OAKLAND — The summer to remember for Jack Wyman was looking at a moment to forget.

The Maine Amateur champion, who was also the low amateur at the Maine Open, saw his chances for a summer sweep flickering dangerously with a two-hole deficit going into the 14th hole of his round of 16 match with Mike O’Brien at the Maine Match Play Invitational.

There was no panic from the 26-year-old, however. Even against a dose of adversity, the year’s most decorated golfer was ready to play like it.

The top-seeded Wyman rallied back and then bested O’Brien on the 18th hole, earning a 1-up victory that put him in the quarterfinals at Waterville Country Club. Wyman, who began the two-round day with a 5 and 3 victory over Brian Angis, will face No. 8 Lance Bernier, who beat Jeff Cole, 7 and 6, and Peter Wright in 22 holes. Second seed Sam Grindle also moved on, as did No. 3 Joe Baker, No. 5 Craig Chapman, No. 11 Will Kannegieser, No. 10 Andrew Slattery and No. 20 Tim Desmarais.

“It’s definitely been a breakthrough year for me,” said Wyman, who also won the Portland Country Club championship. “I’ve worked really hard at it, so it’s not a surprise for me. But yeah, it’s been a breakthrough. Once you get a win like that at the Amateur, you get some confidence.”

Wyman opened with the victory over Angis, who had beaten him in the match play championship two years ago — “He kicked my butt a few years ago, so it was good to get some revenge,” Wyman said.

But Wyman bogeyed twice on the front nine against O’Brien to set up the deficit going into the 14th.

It was a rare spot, but Wyman said he went in expecting the challenge.

“Everyone here is good. Even being the 1 seed, you know you’re going to play good players every time,” Wyman said. “You kind of have to get into the mindset that anyone can beat you. You’re not better than anyone else, you’re as good as the next person.”

He got a shot back when O’Brien bogeyed 14, birdied 15 to pull even, then finished the rally when he stuck his approach on 18 close and rolled in the birdie putt.

“I kind of knew if I just played my game and stayed the course, I’d be OK,” Wyman said. “Mike put up a great fight, we had a great match.”

Wyman will next face Bernier, who had to grind to advance after a stress-free start to the day. Bernier rolled to the day’s most one-sided victory, handling the 2014 and ’15 runner-up in Cole, before going back and forth with Wright, with fatigue settling in as they scuffled down the stretch.

“I’m lucky to get away with a win in that one. Neither one of us really played well in the end,” Bernier said. “It was dumb mistakes. Mine was choosing bad clubs off the tee, and he was struggling with his putter. Pars were winning a lot of holes. When it’s like that, you know it’s ugly.”

Bernier made his last shot count, sticking his approach on the green while Wright found greenside rough. When Wright couldn’t make up-and-down, Bernier just had a two-putt for the par and the win.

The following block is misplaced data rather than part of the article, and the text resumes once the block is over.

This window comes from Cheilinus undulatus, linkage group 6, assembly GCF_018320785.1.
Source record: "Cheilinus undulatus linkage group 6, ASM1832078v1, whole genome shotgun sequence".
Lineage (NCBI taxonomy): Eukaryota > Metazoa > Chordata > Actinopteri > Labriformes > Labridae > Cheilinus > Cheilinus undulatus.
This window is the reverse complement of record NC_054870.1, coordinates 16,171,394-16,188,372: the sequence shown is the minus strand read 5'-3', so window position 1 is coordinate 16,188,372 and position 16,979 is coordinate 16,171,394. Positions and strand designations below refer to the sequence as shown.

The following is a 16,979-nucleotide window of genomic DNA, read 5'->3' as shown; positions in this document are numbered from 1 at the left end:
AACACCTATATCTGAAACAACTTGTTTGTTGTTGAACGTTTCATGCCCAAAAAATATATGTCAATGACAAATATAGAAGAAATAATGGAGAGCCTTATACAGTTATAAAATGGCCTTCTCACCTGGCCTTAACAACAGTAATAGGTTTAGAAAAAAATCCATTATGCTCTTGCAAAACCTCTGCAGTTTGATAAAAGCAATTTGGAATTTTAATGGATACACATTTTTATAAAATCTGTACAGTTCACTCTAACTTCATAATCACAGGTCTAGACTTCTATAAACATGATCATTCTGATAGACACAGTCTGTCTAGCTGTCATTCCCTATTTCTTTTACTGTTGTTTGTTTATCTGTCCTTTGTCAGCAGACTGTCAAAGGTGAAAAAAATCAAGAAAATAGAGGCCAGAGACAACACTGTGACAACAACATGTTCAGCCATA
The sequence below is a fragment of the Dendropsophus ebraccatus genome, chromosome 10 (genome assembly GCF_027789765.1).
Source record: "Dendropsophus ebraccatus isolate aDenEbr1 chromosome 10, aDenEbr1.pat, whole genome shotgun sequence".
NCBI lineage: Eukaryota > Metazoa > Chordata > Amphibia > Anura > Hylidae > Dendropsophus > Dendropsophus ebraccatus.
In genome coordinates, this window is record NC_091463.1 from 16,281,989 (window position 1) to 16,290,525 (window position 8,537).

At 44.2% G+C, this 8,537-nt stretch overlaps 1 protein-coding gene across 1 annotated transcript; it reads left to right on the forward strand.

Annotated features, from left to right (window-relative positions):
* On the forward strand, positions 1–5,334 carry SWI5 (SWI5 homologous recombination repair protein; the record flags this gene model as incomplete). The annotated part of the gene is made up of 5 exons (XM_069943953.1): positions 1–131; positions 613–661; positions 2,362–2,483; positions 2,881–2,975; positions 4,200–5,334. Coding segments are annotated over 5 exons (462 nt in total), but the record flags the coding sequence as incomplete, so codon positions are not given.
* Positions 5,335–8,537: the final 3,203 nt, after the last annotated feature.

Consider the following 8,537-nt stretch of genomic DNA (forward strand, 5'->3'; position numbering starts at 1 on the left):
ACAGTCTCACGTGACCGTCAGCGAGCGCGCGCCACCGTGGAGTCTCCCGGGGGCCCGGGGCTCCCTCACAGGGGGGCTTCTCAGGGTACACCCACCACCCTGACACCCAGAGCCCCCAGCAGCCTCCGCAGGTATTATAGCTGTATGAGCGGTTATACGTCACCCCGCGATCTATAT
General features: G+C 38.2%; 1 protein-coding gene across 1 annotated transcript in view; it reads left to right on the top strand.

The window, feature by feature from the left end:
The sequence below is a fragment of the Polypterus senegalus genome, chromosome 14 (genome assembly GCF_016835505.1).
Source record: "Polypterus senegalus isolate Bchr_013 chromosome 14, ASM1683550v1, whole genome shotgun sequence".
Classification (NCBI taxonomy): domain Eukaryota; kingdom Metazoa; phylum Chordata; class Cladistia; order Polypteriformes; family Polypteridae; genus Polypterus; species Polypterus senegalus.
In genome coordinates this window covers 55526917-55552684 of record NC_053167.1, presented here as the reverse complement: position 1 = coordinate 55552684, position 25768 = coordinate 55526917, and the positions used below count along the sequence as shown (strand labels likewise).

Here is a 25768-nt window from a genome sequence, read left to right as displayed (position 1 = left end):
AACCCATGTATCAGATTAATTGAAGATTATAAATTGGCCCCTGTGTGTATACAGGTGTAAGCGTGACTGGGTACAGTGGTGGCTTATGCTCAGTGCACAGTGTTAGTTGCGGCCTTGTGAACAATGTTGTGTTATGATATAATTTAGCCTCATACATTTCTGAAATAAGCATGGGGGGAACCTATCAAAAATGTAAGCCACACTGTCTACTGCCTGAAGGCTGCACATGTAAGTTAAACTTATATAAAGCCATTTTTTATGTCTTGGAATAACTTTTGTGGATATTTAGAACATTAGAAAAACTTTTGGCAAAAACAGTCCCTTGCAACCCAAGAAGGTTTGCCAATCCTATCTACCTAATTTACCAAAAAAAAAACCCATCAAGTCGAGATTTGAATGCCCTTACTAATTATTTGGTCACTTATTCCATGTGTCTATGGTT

“It’s definitely a grind. Luckily, I was fortunate to just go 12 holes this morning, I saved some energy, but I definitely got tired at the end,” said Bernier, who trailed by two shots during the round but never had a multiple-shot lead. “It was a battle the whole way. An ugly battle, but it was a battle.”

No one had a more arduous trip to the quarterfinals than Desmarais and Slattery.

Desmarais nabbed a pair of upsets and had to work for them, brushing off Dustin Freeman in 19 holes before toppling No. 4 Ryan Wingard in 20.

“I’m getting my money’s worth, right?” said Desmarais, who got his opening for the win when he put his approach on the 20th hole green while Wingard hit through the green. “I need a nap, some food, a shower, a shave. That was a lot of golf. … The second match, the first hole, which was the 20th hole, I was gassed. And you could see it in the swing. I’m just like ‘get it on the surface, get it on the surface.’ I don’t have to use energy to putt.”

Slattery became the day’s marathon man later in the evening, finishing off a 23-hole win over Gavin Dugas after beating Keith Patterson in 24, giving him a whopping 47 holes for the day.

“I’m exhausted. Absolutely beat,” said Slattery, who said he had never played 47 holes in competition before. “You’ve just got to get over it. You’re tired, you want out, but you’ve just got to realize that you’ve got to hit one more good shot, and you’ve got to keep telling yourself that, every single time. ‘I’ve got to hit one more good shot.’ ”

The tournament’s three highest seeds all made it to the quarters. Baker advanced by default before beating Ashley Fifield in 20 holes, while Grindle topped Jace Pearson, 3 and 2, before beating Joe Walp in 19 holes, bouncing back after losing a two-hole lead with four to play.

“It’s tough, but when you’re playing good players, you expect them to make good shots,” said Grindle, who plays for Rollins College. “That’s one of the keys in match play. You just expect your opponent to make a good shot. You just focus on your shot and hitting the best shot you can hit.”

Chapman punched his ticket as well, beating Curtis Jordan 2 and 1 before beating Mark Plummer, 3 and 1, in the afternoon, withstanding a late charge by the Augusta Country Club icon.

“I’m technically probably the underdog in that (match), even though I’m the fifth seed,” Chapman said. “He did (make a run), being Mark Plummer. I was five up with six to play, and it went all the way down to the 17th hole.”

Kannegieser advanced with a 6 and 5 victory over Len Cole and a 2-up win over Eric Dugas, who, along with brother and Husson University teammate Gavin, authored the day’s two biggest seedings upsets. Eric, the 27th seed, beat No. 6 Brian Bilodeau, 2-up, in the first round, while Gavin, the 26th seed, beat No. 7 Drew Powell, 3 and 2, before falling to Slattery.

Drew Bonifant — 621-5638

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Twitter: @dbonifantMTM